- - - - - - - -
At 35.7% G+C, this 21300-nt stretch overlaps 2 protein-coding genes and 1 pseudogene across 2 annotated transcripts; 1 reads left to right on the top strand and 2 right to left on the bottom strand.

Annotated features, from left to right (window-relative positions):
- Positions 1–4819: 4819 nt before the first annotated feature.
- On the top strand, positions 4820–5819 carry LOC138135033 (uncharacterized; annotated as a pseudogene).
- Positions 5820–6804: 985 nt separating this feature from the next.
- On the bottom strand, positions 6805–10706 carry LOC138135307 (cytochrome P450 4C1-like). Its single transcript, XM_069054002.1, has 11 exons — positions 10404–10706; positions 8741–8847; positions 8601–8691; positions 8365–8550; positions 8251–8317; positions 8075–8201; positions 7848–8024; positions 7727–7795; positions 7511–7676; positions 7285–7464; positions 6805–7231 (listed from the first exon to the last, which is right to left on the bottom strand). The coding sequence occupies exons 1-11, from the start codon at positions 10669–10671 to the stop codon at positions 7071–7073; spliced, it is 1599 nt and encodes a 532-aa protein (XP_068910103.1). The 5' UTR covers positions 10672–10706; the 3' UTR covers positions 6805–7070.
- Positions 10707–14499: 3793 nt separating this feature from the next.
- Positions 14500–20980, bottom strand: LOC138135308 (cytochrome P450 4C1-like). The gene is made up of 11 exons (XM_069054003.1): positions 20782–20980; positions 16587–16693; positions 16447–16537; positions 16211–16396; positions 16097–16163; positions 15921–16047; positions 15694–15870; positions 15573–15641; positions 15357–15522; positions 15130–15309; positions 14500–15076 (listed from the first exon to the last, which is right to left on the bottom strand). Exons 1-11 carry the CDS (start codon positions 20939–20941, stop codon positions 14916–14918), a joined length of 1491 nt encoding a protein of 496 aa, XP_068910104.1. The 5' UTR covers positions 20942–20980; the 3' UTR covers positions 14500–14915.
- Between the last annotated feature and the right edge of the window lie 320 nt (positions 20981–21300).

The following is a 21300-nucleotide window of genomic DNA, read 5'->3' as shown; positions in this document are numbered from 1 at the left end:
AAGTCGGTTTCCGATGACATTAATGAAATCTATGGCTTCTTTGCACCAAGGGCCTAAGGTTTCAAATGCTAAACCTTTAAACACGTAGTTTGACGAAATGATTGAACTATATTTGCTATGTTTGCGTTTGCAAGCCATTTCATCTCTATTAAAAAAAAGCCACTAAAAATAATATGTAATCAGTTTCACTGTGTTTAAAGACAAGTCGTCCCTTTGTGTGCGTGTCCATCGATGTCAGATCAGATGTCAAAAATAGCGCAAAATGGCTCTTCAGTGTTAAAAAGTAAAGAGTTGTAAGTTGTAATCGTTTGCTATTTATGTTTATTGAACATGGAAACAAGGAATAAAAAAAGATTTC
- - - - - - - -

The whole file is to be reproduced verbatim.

At 35.7% G+C, this 21300-nt stretch overlaps 2 protein-coding genes and 1 pseudogene across 2 annotated transcripts; 1 reads left to right on the top strand and 2 right to left on the bottom strand.

Annotated features, from left to right (window-relative positions):
- Positions 1–4819: 4819 nt before the first annotated feature.
- On the top strand, positions 4820–5819 carry LOC138135033 (uncharacterized; annotated as a pseudogene).
- Positions 5820–6804: 985 nt separating this feature from the next.
- On the bottom strand, positions 6805–10706 carry LOC138135307 (cytochrome P450 4C1-like). Its single transcript, XM_069054002.1, has 11 exons — positions 10404–10706; positions 8741–8847; positions 8601–8691; positions 8365–8550; positions 8251–8317; positions 8075–8201; positions 7848–8024; positions 7727–7795; positions 7511–7676; positions 7285–7464; positions 6805–7231 (listed from the first exon to the last, which is right to left on the bottom strand). The coding sequence occupies exons 1-11, from the start codon at positions 10669–10671 to the stop codon at positions 7071–7073; spliced, it is 1599 nt and encodes a 532-aa protein (XP_068910103.1). The 5' UTR covers positions 10672–10706; the 3' UTR covers positions 6805–7070.
- Positions 10707–14499: 3793 nt separating this feature from the next.
- Positions 14500–20980, bottom strand: LOC138135308 (cytochrome P450 4C1-like). The gene is made up of 11 exons (XM_069054003.1): positions 20782–20980; positions 16587–16693; positions 16447–16537; positions 16211–16396; positions 16097–16163; positions 15921–16047; positions 15694–15870; positions 15573–15641; positions 15357–15522; positions 15130–15309; positions 14500–15076 (listed from the first exon to the last, which is right to left on the bottom strand). Exons 1-11 carry the CDS (start codon positions 20939–20941, stop codon positions 14916–14918), a joined length of 1491 nt encoding a protein of 496 aa, XP_068910104.1. The 5' UTR covers positions 20942–20980; the 3' UTR covers positions 14500–14915.
- Between the last annotated feature and the right edge of the window lie 320 nt (positions 20981–21300).

The following is a 21300-nucleotide window of genomic DNA, read 5'->3' as shown; positions in this document are numbered from 1 at the left end:
AAGTCGGTTTCCGATGACATTAATGAAATCTATGGCTTCTTTGCACCAAGGGCCTAAGGTTTCAAATGCTAAACCTTTAAACACGTAGTTTGACGAAATGATTGAACTATATTTGCTATGTTTGCGTTTGCAAGCCATTTCATCTCTATTAAAAAAAAGCCACTAAAAATAATATGTAATCAGTTTCACTGTGTTTAAAGACAAGTCGTCCCTTTGTGTGCGTGTCCATCGATGTCAGATCAGATGTCAAAAATAGCGCAAAATGGCTCTTCAGTGTTAAAAAGTAAAGAGTTGTAAGTTGTAATCGTTTGCTATTTATGTTTATTGAACATGGAAACAAGGAATAAAAAAAGATTTC